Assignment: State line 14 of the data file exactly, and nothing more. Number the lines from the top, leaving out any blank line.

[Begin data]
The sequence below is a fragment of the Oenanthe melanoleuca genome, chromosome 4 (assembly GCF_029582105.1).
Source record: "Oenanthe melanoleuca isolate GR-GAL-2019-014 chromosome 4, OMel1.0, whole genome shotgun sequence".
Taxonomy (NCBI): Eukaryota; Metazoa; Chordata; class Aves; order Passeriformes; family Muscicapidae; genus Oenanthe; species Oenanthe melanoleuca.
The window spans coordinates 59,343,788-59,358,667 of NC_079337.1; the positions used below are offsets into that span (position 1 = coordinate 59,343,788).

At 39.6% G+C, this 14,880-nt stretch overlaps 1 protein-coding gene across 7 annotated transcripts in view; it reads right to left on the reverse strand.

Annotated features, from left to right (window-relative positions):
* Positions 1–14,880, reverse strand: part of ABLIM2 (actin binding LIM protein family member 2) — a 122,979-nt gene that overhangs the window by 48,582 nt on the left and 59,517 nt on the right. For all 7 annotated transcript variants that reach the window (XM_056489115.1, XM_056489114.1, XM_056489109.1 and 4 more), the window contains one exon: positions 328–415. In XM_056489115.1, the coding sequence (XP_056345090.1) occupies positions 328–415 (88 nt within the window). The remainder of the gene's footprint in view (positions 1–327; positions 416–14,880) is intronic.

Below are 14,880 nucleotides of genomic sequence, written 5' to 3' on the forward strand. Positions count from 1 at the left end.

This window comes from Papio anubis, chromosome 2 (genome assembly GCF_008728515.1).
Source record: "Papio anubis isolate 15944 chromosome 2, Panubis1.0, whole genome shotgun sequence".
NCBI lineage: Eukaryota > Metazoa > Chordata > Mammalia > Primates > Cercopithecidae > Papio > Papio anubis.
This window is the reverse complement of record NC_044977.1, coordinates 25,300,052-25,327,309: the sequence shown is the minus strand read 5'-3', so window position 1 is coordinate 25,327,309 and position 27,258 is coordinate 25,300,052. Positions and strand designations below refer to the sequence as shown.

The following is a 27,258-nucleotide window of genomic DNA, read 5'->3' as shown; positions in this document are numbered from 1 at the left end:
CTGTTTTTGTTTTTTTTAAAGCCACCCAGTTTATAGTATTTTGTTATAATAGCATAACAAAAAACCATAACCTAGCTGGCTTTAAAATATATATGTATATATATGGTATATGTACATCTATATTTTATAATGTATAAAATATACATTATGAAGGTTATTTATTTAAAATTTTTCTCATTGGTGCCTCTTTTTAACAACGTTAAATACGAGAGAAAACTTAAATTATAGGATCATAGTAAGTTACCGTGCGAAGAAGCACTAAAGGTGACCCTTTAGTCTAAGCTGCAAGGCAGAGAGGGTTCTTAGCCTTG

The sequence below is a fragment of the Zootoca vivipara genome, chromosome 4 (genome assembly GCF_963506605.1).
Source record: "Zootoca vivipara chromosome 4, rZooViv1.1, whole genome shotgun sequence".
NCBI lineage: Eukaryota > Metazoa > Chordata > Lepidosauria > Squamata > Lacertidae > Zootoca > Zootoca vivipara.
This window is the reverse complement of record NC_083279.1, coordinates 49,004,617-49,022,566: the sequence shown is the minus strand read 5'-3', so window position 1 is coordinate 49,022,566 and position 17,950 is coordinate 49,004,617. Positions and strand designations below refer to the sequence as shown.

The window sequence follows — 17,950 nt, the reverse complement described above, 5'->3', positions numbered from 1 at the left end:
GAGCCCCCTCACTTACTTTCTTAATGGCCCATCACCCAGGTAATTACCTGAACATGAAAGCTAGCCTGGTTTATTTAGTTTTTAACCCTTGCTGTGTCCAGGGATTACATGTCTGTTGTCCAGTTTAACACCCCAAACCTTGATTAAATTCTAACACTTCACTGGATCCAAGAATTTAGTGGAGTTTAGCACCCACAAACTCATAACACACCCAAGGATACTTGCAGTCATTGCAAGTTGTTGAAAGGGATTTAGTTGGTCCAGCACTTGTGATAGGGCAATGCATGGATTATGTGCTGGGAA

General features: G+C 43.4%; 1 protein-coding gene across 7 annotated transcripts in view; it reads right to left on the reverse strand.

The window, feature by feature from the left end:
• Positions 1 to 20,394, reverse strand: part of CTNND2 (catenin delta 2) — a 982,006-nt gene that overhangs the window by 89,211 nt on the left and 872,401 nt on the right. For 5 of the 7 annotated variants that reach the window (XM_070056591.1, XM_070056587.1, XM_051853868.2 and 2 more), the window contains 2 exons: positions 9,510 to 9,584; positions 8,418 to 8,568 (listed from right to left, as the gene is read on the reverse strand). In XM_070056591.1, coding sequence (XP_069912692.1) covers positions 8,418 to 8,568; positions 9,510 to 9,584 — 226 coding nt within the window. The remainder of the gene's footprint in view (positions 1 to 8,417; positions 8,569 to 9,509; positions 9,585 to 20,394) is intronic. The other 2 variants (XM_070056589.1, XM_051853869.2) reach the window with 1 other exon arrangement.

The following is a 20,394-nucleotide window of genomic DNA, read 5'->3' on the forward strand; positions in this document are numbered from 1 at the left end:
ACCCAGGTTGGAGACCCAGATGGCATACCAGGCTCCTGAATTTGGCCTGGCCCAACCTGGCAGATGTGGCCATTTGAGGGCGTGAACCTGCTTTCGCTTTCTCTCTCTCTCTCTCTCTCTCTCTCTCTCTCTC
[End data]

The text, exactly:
CTGTTTTTGTTTTTTTTAAAGCCACCCAGTTTATAGTATTTTGTTATAATAGCATAACAAAAAACCATAACCTAGCTGGCTTTAAAATATATATGTATATATATGGTATATGTACATCTATATTTTATAATGTATAAAATATACATTATGAAGGTTATTTATTTAAAATTTTTCTCATTGGTGCCTCTTTTTAACAACGTTAAATACGAGAGAAAACTTAAATTATAGGATCATAGTAAGTTACCGTGCGAAGAAGCACTAAAGGTGACCCTTTAGTCTAAGCTGCAAGGCAGAGAGGGTTCTTAGCCTTG